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Innovative neuroscience research is vital, but individuals with mental illness pose some unique ethical concerns in terms of their participation.
The results of a recent study provided some reassurance on the decision-making processes of individuals.1 Researchers surveyed 25 individuals with a mood disorder and 55 individuals without a mood disorder about four psychiatric research projects: an experimental medication (pill form), noninvasive magnetic brain stimulation, experimental medication, (IV infusion), and implantation of a device in the brain.
Respondents rated the research projects as somewhat to highly risky, regardless of their health status. The more risk they perceived, the less willing they were to participate, regardless of whether they had a mood disorder.
Neuroscience researchers have to consider several issues, according to James J. Giordano, PhD, MPhil, chief of the neuroethics studies program at the Georgetown University Edmund D. Pellegrino Center for Clinical Bioethics.
• Whether the pathology itself in some way interferes with the individual’s capability be fully informed. “The absence of neuropsychiatric capacity renders these patients incompetent. By definition, the incompetent patient does not understand what information is being provided and, therefore, they can’t consent,” Giordano says. A person with medical power of attorney to make decisions for that patient may be able to provide consent for the individual under those circumstances.
• Whether patients are entering the trial with “therapeutic misconception.” Many research participants have an underlying assumption that they are going to receive treatment. This may be particularly prevalent in neuropsychiatry patients.
“What tends to happen is that patients participate in a clinical trial with implicit hope that the trial will give them some benefit,” Giordano explains.
This is a difficult problem to address fully. “Even where it’s actively and explicitly addressed, misconceptions about incurred benefit of treatment rendered in a clinical trial seem to loom on as a potential emotional bias,” Giordano observes.
There are two points that are especially important to convey: What assignment to treatment and control groups entails, and that participants will not know which group they are in. “Even so, many still believe that participation in the trial will gain them some therapeutically beneficial outcome,” Giordano adds.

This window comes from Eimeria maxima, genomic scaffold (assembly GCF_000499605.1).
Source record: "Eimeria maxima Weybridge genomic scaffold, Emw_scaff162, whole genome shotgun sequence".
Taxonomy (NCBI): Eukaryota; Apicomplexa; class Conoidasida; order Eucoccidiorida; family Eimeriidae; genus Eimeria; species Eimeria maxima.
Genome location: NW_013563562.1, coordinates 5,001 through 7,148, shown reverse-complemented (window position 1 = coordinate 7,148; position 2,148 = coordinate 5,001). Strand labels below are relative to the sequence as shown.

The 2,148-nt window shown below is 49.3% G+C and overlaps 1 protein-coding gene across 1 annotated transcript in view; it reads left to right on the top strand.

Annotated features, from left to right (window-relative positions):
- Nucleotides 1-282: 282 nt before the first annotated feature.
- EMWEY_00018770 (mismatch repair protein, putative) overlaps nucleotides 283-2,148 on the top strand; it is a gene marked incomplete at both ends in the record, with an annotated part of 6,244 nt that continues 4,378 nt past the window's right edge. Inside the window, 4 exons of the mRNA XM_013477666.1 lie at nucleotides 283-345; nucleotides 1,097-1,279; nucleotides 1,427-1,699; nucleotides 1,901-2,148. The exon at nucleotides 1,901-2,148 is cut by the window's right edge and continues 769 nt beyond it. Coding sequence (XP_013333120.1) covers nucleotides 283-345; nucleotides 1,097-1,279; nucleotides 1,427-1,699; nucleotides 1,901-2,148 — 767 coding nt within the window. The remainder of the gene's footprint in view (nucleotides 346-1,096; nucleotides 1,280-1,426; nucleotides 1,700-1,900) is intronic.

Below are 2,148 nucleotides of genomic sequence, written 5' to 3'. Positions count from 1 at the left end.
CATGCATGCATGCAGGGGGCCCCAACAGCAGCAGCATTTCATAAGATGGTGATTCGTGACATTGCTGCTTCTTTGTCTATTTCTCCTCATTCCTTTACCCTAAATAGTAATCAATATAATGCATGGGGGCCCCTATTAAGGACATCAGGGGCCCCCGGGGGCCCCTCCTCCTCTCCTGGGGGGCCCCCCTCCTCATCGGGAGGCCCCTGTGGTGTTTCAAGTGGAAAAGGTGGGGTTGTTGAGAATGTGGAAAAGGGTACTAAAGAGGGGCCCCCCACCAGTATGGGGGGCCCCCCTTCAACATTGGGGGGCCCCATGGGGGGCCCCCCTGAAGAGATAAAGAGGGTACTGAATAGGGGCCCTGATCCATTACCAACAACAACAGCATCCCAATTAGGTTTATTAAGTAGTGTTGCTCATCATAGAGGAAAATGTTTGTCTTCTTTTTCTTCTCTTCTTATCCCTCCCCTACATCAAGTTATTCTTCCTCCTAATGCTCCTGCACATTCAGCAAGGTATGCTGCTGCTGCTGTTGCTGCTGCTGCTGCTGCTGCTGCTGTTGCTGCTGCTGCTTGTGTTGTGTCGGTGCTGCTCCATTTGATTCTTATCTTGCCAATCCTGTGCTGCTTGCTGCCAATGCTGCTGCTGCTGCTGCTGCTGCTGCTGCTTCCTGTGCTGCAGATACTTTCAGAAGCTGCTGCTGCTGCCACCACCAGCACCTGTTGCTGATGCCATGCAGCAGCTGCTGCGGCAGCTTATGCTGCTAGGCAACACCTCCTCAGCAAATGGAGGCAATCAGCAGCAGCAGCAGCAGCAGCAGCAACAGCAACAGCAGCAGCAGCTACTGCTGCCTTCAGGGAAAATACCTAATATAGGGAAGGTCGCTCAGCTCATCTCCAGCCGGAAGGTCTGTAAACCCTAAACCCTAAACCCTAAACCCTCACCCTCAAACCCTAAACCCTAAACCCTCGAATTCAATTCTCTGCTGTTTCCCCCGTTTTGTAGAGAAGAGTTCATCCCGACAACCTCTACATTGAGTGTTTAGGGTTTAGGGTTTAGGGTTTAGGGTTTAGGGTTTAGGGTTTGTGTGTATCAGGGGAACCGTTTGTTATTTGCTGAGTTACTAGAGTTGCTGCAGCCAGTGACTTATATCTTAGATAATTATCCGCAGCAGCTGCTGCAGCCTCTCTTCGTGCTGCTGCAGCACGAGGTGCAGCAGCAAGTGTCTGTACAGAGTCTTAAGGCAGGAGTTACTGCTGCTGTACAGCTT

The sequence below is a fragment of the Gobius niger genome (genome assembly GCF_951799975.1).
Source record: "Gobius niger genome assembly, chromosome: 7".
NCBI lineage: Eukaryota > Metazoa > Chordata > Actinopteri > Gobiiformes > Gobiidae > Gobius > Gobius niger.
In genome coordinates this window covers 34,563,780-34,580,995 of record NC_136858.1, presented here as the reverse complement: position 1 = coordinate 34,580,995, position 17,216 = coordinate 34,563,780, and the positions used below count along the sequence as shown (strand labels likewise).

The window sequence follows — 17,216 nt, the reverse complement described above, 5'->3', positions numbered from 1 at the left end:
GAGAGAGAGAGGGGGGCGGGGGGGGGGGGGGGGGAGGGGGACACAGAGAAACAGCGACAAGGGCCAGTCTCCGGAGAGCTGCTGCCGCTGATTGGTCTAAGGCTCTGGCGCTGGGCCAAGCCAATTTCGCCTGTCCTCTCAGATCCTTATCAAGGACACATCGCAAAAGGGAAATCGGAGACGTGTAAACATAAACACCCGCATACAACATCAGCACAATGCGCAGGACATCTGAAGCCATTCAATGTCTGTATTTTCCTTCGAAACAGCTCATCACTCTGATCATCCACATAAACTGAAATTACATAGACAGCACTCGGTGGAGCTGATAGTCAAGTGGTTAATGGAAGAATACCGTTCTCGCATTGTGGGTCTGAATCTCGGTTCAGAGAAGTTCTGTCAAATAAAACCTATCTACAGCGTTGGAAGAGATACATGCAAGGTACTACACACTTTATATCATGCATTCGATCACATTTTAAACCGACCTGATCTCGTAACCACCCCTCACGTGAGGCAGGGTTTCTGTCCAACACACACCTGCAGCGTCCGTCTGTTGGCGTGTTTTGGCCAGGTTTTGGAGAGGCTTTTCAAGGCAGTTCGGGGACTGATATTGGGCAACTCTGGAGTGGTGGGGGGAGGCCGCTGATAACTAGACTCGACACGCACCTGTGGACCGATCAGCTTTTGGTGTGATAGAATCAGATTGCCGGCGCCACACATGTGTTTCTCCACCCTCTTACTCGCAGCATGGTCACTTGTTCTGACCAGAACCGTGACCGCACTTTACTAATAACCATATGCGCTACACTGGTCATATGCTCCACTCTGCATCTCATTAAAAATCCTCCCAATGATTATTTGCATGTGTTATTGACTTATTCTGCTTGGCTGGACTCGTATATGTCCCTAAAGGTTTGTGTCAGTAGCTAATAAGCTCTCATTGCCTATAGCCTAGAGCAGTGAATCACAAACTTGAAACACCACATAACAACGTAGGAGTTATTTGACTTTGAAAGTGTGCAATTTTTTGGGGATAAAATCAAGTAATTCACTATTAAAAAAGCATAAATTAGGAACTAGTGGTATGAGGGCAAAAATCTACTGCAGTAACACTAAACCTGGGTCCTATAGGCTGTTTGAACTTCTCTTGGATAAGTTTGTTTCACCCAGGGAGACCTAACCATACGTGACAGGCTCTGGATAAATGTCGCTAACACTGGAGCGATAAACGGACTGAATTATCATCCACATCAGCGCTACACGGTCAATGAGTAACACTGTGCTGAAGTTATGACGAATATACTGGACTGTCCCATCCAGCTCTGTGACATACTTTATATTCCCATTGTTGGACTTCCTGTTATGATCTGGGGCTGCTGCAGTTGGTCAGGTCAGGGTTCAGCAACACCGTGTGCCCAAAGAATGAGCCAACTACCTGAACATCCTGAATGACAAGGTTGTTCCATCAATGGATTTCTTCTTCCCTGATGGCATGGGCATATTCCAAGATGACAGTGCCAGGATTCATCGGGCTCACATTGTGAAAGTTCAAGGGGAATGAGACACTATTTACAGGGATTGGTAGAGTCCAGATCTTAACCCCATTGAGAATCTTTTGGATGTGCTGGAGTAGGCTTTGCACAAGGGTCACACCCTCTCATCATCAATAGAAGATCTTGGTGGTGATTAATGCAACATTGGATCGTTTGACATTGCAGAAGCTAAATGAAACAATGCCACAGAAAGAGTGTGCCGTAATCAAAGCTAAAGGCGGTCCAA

• That any patient with any form of cognitive compromise, where they cannot fully comprehend what is involved in the protocol, is part of a vulnerable population. “There are particular concerns and caveats that researchers must attend to when dealing with vulnerable populations, particularly as it relates to possibilities for implicit coercion and relative burden and harms that may be inflicted,” Giordano says.
Inclusion of such vulnerable patients often is important, as they might be the population targeted for potential therapeutic effect. “Necessary precautions need to be taken so that these individuals are fully informed, to the extent of their capacity, about all phases and methods of the study and their ability to withdraw without penalization,” Giordano says.
Most individuals working in this area are keenly aware of necessary safeguards that are incumbent to the research. Still, things can go wrong. “There may be some misapprehension on whether subjects are fully comprehending,” Giordano notes. “Therefore, it is best to be overtly cautious and diligent in ensuring active informed consent.”
Big data also pose ethical issues unique to neuropsychiatric research. On the positive side, it “increases the scope, types, and extent of information capable of being gathered and synthesized in psychiatric research,” Giordano offers.
For researchers, the ability to use massive amounts of diverse data certainly is appealing. “However, it’s important to realize the information that we are gaining in current studies may be useful, and utilized, for studies in the future,” Giordano says.
The way the data are used could change depending on how they are correlated with other future findings. “In some cases, such data may be de-anonymized, both at present and in the future,” Giordano suggests. “This has implications medically, socially, and perhaps legally for research subjects.”
For example, information collected today may be correlated to emerging data to infer pre-existing neuropsychiatric disorders. “That could incur problematic issues for individuals’ insurability, access to care, employability, and social regard and treatment,” Giordano explains.
For researchers, this means patients and subjects need to be fully informed on how their data could be used. “A comprehensive informed consent process needs to address each area that may be a potential issue or problematic,” Giordano says.
Financial Disclosure: Physician Editor Arthur R. Derse, MD, JD, Nurse Planner Susan Solverson, RN, BSN, CMSRN, Editor Jonathan Springston, Editor Jill Drachenberg, Editorial Group Manager Leslie Coplin, Accreditations Manager Amy M. Johnson, MSN, RN, CPN, and Author Stacey Kusterbeck report no consultant, stockholder, speakers’ bureau, research, or other financial relationships with companies having ties to this field of study.